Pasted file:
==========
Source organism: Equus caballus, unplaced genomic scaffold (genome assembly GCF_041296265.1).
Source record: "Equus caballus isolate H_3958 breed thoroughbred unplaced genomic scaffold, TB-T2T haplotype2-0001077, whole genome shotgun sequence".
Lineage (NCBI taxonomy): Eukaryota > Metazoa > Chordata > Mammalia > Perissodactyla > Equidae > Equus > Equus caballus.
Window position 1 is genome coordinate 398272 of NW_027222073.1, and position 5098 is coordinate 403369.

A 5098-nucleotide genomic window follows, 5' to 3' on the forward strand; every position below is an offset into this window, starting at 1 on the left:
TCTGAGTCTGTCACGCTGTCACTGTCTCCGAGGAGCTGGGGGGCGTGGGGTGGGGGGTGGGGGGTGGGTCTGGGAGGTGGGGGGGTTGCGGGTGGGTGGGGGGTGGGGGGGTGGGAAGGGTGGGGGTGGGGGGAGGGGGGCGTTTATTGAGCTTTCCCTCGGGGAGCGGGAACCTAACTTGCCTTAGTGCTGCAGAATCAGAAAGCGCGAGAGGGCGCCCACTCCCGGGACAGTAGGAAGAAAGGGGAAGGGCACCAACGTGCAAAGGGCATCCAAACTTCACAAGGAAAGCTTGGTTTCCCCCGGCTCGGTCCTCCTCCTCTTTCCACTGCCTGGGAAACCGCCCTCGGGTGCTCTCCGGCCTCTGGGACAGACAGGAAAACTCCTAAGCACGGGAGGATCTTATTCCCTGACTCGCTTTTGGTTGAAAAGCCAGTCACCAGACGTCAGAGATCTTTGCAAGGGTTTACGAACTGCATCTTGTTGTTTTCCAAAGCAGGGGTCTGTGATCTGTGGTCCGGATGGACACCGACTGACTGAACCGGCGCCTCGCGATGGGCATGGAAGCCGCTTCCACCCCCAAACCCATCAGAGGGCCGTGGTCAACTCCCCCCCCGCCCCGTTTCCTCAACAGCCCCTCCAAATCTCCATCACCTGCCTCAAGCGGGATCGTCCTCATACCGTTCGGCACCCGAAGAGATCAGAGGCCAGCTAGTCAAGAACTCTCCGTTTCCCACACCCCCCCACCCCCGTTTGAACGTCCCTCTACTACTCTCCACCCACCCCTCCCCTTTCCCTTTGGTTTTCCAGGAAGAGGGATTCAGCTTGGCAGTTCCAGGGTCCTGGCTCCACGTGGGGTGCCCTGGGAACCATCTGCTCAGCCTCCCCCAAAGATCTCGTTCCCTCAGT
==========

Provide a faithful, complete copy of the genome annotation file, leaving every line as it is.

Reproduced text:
Source organism: Equus caballus, unplaced genomic scaffold (genome assembly GCF_041296265.1).
Source record: "Equus caballus isolate H_3958 breed thoroughbred unplaced genomic scaffold, TB-T2T haplotype2-0001077, whole genome shotgun sequence".
Lineage (NCBI taxonomy): Eukaryota > Metazoa > Chordata > Mammalia > Perissodactyla > Equidae > Equus > Equus caballus.
Window position 1 is genome coordinate 398272 of NW_027222073.1, and position 5098 is coordinate 403369.

A 5098-nucleotide genomic window follows, 5' to 3' on the forward strand; every position below is an offset into this window, starting at 1 on the left:
TCTGAGTCTGTCACGCTGTCACTGTCTCCGAGGAGCTGGGGGGCGTGGGGTGGGGGGTGGGGGGTGGGTCTGGGAGGTGGGGGGGTTGCGGGTGGGTGGGGGGTGGGGGGGTGGGAAGGGTGGGGGTGGGGGGAGGGGGGCGTTTATTGAGCTTTCCCTCGGGGAGCGGGAACCTAACTTGCCTTAGTGCTGCAGAATCAGAAAGCGCGAGAGGGCGCCCACTCCCGGGACAGTAGGAAGAAAGGGGAAGGGCACCAACGTGCAAAGGGCATCCAAACTTCACAAGGAAAGCTTGGTTTCCCCCGGCTCGGTCCTCCTCCTCTTTCCACTGCCTGGGAAACCGCCCTCGGGTGCTCTCCGGCCTCTGGGACAGACAGGAAAACTCCTAAGCACGGGAGGATCTTATTCCCTGACTCGCTTTTGGTTGAAAAGCCAGTCACCAGACGTCAGAGATCTTTGCAAGGGTTTACGAACTGCATCTTGTTGTTTTCCAAAGCAGGGGTCTGTGATCTGTGGTCCGGATGGACACCGACTGACTGAACCGGCGCCTCGCGATGGGCATGGAAGCCGCTTCCACCCCCAAACCCATCAGAGGGCCGTGGTCAACTCCCCCCCCGCCCCGTTTCCTCAACAGCCCCTCCAAATCTCCATCACCTGCCTCAAGCGGGATCGTCCTCATACCGTTCGGCACCCGAAGAGATCAGAGGCCAGCTAGTCAAGAACTCTCCGTTTCCCACACCCCCCCACCCCCGTTTGAACGTCCCTCTACTACTCTCCACCCACCCCTCCCCTTTCCCTTTGGTTTTCCAGGAAGAGGGATTCAGCTTGGCAGTTCCAGGGTCCTGGCTCCACGTGGGGTGCCCTGGGAACCATCTGCTCAGCCTCCCCCAAAGATCTCGTTCCCTCAGT